Remembering the Alamo in San Antone

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It wasn’t coincidental that I heard Patsy Cline crooning these words last week before our day trip to San Antonio:

“Deep within my heart lies a melody,
A song of old San Antone.
Where in dreams I live with a memory,
Beneath the stars, all alone.

Well it was there I found, beside the Alamo,
Enchantments strange as the blue up above.
For that moonlit pass, that only he would know,
Still hears my broken song of love.”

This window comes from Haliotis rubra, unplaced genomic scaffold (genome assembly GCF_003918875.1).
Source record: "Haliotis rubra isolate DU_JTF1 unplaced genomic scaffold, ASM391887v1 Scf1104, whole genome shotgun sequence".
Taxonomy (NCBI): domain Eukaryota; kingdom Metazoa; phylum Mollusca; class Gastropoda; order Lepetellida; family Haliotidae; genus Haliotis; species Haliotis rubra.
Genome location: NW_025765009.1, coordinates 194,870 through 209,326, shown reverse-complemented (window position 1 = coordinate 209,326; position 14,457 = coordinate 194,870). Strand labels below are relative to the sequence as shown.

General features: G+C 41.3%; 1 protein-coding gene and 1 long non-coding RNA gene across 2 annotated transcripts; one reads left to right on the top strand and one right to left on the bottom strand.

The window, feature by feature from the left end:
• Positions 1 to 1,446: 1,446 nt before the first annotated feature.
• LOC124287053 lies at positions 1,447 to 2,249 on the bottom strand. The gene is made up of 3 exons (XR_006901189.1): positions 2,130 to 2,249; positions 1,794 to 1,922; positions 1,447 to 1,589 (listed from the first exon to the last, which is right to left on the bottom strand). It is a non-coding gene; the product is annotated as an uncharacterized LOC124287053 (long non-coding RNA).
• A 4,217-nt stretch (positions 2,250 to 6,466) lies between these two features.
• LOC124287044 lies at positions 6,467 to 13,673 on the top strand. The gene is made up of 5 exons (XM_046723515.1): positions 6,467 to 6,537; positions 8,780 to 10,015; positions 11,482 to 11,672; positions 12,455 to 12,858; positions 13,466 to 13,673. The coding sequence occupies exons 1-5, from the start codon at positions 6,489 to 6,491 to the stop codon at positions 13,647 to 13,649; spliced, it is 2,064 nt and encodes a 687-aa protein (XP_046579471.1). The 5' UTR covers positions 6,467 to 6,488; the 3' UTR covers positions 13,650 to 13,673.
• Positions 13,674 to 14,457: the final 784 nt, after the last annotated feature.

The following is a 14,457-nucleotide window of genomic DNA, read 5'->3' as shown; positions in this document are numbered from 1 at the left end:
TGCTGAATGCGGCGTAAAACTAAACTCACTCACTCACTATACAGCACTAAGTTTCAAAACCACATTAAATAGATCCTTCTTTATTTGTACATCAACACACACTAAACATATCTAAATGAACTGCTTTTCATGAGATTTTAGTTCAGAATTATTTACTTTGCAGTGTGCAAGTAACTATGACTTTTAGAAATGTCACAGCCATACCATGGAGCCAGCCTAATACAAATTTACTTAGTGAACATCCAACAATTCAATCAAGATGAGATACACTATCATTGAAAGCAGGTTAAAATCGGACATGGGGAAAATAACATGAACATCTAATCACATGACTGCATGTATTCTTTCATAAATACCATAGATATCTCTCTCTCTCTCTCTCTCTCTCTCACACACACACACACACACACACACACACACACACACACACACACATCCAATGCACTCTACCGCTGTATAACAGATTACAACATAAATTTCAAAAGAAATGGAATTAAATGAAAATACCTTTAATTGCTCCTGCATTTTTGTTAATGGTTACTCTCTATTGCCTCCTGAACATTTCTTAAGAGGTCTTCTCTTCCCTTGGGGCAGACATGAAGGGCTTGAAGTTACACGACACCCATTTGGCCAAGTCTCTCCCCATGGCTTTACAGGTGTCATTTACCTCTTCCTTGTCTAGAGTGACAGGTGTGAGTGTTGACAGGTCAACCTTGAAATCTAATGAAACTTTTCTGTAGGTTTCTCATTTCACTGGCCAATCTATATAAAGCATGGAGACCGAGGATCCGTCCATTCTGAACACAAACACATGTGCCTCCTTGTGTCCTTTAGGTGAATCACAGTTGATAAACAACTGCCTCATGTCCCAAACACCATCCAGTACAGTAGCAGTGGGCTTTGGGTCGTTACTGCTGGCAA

What sweet lyrics to get you in the mood for a historical trip! We got up, grabbed some breakfast tacos (our regular weekend b-fast now), and headed down I-35 to San Antonio for a day with an agenda. First, we toured the Alamo (duh!). It was pretty amazing. I love visiting places rich in history. It reminds you of how much bigger, deeper, the world is around you. We’re only one part of it all. Before I walk down hippie lane, let’s talk about this small but impressive fort. I’d forgotten what this structure meant to Texas and our history. Basically, these brave men from a slew of different states (including SC & NC, holla!) held their ground for days just to prove that they weren’t willing to give up their ground. William B. Travis, a young man from South Carolina, was the Texas commander stationed at the Alamo. He studied law and acquired land from Stephen F. Austin here. The battle royale all went down on March 6, 1936–old. It’s pretty neat seeing how one of the states I call home (SC) had a hand in this Texas business. Believe it or not, I came out of that tour feeling more connected and comfortable to this new land that I hang my hat… err, purse.